Semi-autos which qualify as precision rifles are less common and quite a bit pricier than a bolt gun. They also have more parts to malfunction. There are scenarios where a semi-auto could offer an advantage but IMHO they would be uncommon. Actually using that capacity would almost surely disclose the shooter's location.

    Something like a DPMS Panther has a lot of appeal but at about twice the price of an equal bolt action, I can't justify it. The issue of price is more important to the recreational shooter (like me) than to a professional precision marksman. Still, even the gov't has a budget (in theory) and cost is an issue.

    In the end you have to weigh the positive and negative as they apply to the job at hand. It seems like a military sniper would have more use for a semi than would a police sniper but would also be more susceptable to return fire if he is spotted.

    I vote bolt action. But then again I'm no sniper.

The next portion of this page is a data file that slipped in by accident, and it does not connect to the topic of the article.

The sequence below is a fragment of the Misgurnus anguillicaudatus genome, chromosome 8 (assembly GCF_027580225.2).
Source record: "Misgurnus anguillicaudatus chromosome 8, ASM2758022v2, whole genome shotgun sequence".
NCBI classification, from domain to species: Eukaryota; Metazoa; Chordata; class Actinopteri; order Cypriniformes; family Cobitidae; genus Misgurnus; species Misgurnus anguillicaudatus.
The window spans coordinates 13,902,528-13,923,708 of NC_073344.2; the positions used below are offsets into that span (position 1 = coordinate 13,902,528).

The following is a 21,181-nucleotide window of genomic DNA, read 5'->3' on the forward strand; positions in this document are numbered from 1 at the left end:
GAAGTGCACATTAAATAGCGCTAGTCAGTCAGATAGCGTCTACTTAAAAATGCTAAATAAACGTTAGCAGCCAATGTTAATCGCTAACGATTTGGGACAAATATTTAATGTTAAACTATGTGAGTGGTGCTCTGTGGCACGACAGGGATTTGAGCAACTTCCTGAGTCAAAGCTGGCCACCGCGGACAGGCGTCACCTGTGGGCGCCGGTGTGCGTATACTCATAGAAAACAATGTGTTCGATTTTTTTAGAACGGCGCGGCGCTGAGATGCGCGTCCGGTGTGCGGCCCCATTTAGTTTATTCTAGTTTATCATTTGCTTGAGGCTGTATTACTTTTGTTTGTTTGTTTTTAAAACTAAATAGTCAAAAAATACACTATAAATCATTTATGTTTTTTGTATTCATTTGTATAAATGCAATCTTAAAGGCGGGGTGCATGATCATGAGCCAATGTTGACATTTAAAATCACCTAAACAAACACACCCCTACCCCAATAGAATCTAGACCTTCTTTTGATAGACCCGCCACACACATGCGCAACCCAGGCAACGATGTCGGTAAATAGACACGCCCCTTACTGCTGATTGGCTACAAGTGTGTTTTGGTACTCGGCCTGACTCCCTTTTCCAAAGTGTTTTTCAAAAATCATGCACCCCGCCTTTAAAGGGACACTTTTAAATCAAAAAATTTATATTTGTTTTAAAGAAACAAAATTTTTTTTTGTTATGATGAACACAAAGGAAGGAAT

6. Boba Fett

    Boba Fett Member

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    Bolt Action

    I'm getting a Savage 10FP LE1 - 20" heavy barrel in 308Win.

    Why did I choose it? Primarily because I've held both Remington and Savage and I didn't care for the Remington equivalent to the 10FP.

    Plus, after reading the reviews of both AND this site (not specifically about Savage, rather it is about barrel length),
    http://www.sniperschool.com/sniper-rifle-barrel-length/
    http://www.sniperschool.com/barrel-length-revisited/

    I had a greater leaning toward the Savage.

    The primary advantage I can see with a semi-auto is the ability to defend yourself in a closer range situation, against one or multiple targets, that would normally be best suited to an AR-15.

    However, that slim advantage can pretty well be made up by a sidearm or a secondary weapon like an AR-15, IMO.


    That said, I still really want to get one of these :D
    [​IMG]
     
  7. woodybrighton

    woodybrighton member

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    as an ex sniper not a lot of two way range experience but a lot of lurking :D.
    its more the sniper than the tool.
    on more than one occasion completely ruined an exercise using a light support weapon with the british cheap version of MILES gear nothing like watching Officers panic as everything goes to hell.